This process is carried out prior to the testing phase of the products and is based on technology that removes aspergillus species and microbial without affecting the potency of the plant. It is carried out in tandem with the production phase, resulting in purer cannabis concentrates after they have been produced.
Flash chromatography has been used for decades in the pharmaceutical and chemical sectors to eliminate undesirable compounds, and it is a highly reliable method of doing so. The approach has been successful in extracting CBD and THC components from the cannabis plant, but it is a time-consuming and expensive process.
Pesticide remediation using a glass reactor is necessary since 90 percent of the pesticides are water-soluble. The process of passing cannabis crude oil through a glass reactor allows for the removal of any water-soluble pesticides from the concentrated cannabis oil.
There are several advantages to using this strategy, including:
It does not necessitate the completion of the complete chromatographic process by the producers. It is claimed that the reactor produces clean distillates.
There is a requirement for the use of a solvent in the glass-reactor method. The cannabis oil and the solvent are combined together in water, which removes terpenes, pesticides, and other contaminants from the cannabis oil.
Using the following explanation from Ai Vacuum, which specializes in botanical refinement: “I utilize the reactor to extract any water-soluble pesticides that would otherwise be present in the product.”
It not only expedites the procedure but also produces superior items as a result of the method.
THE DISCUSSION OF ADDITIONAL TECHNOLOGIES
Capna Labs filed a patent in 2019 for a method of removing hazardous pesticides from cannabis extracts. Because of the innovative procedure, producers will be able to extract cannabinoids and use them to manufacture superior THC oils and concentrates. The patent would be based on the use of Bentonite to remove concentrates from pesticides and other dangerous chemicals, resulting in cleaner products being produced alongside the supply chain as a result of the patent.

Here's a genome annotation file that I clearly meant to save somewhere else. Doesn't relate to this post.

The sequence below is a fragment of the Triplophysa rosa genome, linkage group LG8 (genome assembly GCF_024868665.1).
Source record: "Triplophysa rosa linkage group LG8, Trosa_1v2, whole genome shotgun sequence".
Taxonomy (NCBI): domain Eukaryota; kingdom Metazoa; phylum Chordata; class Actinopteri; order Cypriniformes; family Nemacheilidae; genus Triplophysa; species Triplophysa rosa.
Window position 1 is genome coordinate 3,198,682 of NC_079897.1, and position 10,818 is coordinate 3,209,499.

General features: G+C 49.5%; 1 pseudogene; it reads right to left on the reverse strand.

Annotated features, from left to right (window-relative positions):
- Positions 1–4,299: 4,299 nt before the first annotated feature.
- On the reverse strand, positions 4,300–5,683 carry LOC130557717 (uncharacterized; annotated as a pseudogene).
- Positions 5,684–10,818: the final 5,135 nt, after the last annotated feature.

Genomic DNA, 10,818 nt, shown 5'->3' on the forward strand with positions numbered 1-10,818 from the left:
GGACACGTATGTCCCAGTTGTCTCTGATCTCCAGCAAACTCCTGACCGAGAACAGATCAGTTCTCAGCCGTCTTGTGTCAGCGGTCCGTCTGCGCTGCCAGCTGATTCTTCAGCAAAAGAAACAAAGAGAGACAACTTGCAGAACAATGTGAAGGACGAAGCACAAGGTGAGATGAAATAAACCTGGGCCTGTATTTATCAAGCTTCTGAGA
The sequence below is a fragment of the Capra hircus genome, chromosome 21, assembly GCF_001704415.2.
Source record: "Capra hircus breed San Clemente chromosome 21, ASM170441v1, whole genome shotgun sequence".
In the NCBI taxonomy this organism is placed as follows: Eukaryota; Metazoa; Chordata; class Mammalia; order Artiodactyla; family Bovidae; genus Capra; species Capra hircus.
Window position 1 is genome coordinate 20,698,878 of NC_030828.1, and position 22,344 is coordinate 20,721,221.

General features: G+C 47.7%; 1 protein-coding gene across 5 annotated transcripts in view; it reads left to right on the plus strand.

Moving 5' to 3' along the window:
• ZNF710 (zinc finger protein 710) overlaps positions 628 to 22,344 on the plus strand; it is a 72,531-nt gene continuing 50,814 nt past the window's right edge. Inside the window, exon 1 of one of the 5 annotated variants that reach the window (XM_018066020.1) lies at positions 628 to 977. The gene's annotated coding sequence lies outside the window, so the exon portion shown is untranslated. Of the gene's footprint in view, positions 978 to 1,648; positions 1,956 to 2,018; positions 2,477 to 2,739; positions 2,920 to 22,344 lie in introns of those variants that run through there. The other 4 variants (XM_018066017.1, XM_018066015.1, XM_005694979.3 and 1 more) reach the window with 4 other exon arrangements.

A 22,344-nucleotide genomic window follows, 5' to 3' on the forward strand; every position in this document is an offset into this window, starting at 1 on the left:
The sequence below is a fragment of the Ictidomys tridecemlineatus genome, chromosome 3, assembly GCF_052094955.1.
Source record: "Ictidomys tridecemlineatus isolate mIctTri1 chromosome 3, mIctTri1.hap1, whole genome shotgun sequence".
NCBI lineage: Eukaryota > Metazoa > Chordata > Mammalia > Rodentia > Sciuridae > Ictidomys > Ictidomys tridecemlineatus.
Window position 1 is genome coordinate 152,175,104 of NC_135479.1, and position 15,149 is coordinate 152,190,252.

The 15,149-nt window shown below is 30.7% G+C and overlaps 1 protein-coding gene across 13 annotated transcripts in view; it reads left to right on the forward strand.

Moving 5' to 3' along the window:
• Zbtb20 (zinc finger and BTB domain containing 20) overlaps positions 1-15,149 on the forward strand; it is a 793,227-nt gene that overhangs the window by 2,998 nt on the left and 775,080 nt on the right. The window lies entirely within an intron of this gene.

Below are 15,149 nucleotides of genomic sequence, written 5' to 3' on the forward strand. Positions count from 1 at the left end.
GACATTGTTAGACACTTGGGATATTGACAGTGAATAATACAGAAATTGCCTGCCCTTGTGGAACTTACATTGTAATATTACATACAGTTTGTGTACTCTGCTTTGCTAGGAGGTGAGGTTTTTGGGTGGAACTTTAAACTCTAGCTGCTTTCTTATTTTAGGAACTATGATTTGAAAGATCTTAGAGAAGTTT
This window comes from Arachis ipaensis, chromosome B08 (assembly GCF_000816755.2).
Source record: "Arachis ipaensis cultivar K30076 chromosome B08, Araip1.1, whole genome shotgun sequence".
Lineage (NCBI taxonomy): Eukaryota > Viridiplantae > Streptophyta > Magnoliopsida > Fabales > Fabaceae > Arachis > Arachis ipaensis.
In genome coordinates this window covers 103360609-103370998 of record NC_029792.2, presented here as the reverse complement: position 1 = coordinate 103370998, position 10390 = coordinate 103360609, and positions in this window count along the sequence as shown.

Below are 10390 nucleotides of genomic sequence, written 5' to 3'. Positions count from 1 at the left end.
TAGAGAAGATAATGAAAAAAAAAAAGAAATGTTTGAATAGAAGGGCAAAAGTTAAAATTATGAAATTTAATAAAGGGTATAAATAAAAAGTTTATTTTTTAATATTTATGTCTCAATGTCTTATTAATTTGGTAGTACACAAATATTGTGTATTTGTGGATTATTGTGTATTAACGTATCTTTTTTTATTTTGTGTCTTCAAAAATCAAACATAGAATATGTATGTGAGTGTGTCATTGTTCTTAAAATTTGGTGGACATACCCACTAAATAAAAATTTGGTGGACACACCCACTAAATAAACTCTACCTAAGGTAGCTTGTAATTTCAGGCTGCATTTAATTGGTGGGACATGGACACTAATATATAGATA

Edwin Sibal, Chief Development Officer at Capna Technologies, stated that typical pesticide removal procedures may be ineffective in totally removing pesticides from the environment. As Sibal stated in an interview with Green Rush Daily, “Ethanol extraction alone, butane extraction alone, and carbon dioxide extraction alone are not viable methods for removing pesticides from the environment.” According to Capna Technologies, using Bentonite yields greater outcomes than using kaolin.
A success for cannabis producers, who can now rely on an affordable, simple-to-implement new technology to make high-quality concentrates — and pass the testing necessary by some places, including as Colorado and California — while still remaining within their budget. If such a process becomes widely adopted, cannabis manufacturers will be able to assure that their products are safer and that they follow all applicable regulations — and they may even be able to design innovative new concentrates for their customers.